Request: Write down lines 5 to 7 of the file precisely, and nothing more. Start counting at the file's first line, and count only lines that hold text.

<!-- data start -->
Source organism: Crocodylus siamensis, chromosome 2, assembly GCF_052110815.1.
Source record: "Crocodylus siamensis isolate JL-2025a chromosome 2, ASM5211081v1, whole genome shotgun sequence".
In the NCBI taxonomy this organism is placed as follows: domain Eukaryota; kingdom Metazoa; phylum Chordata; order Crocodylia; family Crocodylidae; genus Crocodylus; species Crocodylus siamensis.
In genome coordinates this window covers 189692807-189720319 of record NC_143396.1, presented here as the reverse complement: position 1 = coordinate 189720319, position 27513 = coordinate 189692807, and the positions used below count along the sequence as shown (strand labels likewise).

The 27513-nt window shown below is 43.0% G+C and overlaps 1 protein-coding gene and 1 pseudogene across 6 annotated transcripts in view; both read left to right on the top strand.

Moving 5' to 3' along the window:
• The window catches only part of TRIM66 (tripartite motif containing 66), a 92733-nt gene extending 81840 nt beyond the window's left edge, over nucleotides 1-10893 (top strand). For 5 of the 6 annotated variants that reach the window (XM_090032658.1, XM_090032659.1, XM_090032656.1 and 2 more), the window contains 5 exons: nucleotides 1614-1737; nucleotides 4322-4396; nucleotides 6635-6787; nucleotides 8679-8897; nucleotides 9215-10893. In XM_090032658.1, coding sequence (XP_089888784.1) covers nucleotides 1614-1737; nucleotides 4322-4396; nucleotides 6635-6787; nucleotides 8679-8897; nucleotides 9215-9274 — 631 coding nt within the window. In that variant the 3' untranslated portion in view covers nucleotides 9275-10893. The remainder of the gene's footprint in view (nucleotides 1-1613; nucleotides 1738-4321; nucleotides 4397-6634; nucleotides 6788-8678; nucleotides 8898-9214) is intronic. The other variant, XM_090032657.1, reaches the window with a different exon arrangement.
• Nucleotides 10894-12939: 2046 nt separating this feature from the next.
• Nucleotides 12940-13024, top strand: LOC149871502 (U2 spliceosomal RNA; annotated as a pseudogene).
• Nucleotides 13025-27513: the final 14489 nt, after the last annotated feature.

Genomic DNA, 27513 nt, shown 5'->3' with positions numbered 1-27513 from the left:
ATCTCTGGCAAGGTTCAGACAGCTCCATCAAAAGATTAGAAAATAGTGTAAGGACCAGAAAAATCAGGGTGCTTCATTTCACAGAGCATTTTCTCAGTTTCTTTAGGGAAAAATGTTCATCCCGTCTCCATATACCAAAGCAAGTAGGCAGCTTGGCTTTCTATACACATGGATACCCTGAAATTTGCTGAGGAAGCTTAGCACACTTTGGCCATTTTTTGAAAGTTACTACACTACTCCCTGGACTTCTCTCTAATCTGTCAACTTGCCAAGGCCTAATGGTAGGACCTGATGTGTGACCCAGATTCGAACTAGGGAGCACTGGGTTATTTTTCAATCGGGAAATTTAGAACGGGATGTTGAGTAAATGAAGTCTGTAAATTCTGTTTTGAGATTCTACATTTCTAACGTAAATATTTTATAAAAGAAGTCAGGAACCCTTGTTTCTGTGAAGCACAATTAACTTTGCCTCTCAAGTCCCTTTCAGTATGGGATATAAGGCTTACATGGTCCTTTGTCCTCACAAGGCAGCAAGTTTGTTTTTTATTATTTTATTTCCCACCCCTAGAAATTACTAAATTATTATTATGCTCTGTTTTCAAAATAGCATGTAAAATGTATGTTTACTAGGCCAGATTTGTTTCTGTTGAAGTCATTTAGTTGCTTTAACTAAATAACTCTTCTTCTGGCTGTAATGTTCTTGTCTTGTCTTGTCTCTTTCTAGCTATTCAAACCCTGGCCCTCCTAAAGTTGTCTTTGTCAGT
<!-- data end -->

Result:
The 27513-nt window shown below is 43.0% G+C and overlaps 1 protein-coding gene and 1 pseudogene across 6 annotated transcripts in view; both read left to right on the top strand.

Moving 5' to 3' along the window:
• The window catches only part of TRIM66 (tripartite motif containing 66), a 92733-nt gene extending 81840 nt beyond the window's left edge, over nucleotides 1-10893 (top strand). For 5 of the 6 annotated variants that reach the window (XM_090032658.1, XM_090032659.1, XM_090032656.1 and 2 more), the window contains 5 exons: nucleotides 1614-1737; nucleotides 4322-4396; nucleotides 6635-6787; nucleotides 8679-8897; nucleotides 9215-10893. In XM_090032658.1, coding sequence (XP_089888784.1) covers nucleotides 1614-1737; nucleotides 4322-4396; nucleotides 6635-6787; nucleotides 8679-8897; nucleotides 9215-9274 — 631 coding nt within the window. In that variant the 3' untranslated portion in view covers nucleotides 9275-10893. The remainder of the gene's footprint in view (nucleotides 1-1613; nucleotides 1738-4321; nucleotides 4397-6634; nucleotides 6788-8678; nucleotides 8898-9214) is intronic. The other variant, XM_090032657.1, reaches the window with a different exon arrangement.